For some time now, I have had a peculiar personal belief about birds. I shouldn’t share it with you, for you will likely judge me harshly. It’s goofy, it’s fru-fru, it’s … well, it’s out there. My family tree is laden with scientists: doctors, a physicist, people who would scoff at my foolishness. I generally keep my unorthodox thoughts to myself. But here it is: I believe that when people die, they come back as birds.

The actors and entertainers, they come back as the flashy birds: parrots, flamingoes, peacocks. The singers, that’s easy, they are songbirds. Our society’s human predators (you know the type) are the hawks, the eagles, all the raptors. The more withdrawn of us may become herons and egrets. And owls, well… you get the idea.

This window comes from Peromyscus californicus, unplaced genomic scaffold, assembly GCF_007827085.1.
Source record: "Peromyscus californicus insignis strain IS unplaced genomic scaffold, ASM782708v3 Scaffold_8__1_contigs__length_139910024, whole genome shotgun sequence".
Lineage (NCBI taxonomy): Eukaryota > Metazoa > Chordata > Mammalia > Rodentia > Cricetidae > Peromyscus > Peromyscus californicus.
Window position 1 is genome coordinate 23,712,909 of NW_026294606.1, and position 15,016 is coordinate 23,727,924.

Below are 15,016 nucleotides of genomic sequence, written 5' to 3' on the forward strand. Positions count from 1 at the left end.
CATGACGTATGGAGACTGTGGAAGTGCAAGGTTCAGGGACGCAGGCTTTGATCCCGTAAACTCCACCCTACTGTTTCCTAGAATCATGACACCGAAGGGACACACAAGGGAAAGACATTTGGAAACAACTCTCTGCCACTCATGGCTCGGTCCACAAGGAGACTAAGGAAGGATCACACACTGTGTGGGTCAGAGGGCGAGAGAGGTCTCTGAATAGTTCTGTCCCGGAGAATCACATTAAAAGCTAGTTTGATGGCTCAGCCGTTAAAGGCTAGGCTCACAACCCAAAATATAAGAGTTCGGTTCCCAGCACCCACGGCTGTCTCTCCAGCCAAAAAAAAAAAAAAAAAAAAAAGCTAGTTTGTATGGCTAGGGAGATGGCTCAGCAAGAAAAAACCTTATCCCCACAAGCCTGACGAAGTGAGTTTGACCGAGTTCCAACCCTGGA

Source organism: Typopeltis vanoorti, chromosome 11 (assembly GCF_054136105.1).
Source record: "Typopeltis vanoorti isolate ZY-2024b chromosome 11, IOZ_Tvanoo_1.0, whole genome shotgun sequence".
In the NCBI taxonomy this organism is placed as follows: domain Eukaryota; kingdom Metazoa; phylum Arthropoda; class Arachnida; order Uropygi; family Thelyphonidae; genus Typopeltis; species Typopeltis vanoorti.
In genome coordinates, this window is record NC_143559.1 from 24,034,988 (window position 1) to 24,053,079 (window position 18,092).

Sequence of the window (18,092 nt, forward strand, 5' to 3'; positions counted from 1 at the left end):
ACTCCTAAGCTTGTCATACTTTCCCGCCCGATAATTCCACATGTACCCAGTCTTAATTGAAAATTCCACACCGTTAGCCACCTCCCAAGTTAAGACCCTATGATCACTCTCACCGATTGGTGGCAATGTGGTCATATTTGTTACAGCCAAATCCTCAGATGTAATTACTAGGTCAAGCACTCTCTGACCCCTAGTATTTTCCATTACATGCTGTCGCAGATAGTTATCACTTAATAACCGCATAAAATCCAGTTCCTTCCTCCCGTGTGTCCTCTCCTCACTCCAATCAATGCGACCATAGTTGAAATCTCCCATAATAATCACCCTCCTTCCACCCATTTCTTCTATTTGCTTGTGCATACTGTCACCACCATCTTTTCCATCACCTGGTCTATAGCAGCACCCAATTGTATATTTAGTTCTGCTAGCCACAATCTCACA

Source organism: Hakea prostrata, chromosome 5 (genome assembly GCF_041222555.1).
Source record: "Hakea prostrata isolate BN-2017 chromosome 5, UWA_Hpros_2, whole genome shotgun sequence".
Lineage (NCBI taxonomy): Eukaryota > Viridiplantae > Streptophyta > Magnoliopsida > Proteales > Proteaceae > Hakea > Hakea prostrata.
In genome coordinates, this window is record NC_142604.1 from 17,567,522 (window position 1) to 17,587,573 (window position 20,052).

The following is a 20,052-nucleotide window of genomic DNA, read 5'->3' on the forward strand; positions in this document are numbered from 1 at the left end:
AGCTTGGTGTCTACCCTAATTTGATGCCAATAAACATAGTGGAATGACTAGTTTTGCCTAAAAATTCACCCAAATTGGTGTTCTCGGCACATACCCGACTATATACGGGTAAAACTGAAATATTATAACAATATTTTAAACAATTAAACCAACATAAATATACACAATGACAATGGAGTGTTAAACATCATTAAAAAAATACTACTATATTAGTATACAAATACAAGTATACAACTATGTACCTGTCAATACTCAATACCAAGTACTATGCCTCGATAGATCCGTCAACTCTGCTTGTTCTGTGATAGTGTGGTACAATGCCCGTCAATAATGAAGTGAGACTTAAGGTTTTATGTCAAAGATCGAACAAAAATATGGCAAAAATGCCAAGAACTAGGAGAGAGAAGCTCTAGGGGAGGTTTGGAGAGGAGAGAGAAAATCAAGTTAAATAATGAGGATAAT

I warned you. It’s out there. But, in my defense, none of my scientist ancestors could prove I am wrong. It can’t be proven either way, so I prefer to be open-minded about it. Why not? Where’s the harm? Consider for a fleeting moment: What if it’s true?

I am not alone in my belief. I have a friend who had a hummingbird hover right in front of her the day after her father’s death. She took a message of hope from the experience. Another friend experienced a cardinal visitation on her kitchen windowsill at the precise time of her mother’s passing. My mother discovered an owl trapped in her chimney on the day of her father’s (the physicist) funeral. These avian visitors are far from proof of human transmigration, but hearing about them feeds my belief. Granted, a little encouragement goes a long way with me.

So there, it’s out in the open. You—scientists, writers, thinkers—will likely disagree. You will shake your head at my foolishness. So be it. I stand by my quirkiness. Feel free to groan.

Now that you understand my belief system, back to Bub. Uh oh. This raises his assaults on me to another level. Who is he and what did I do to deserve his malicious intent?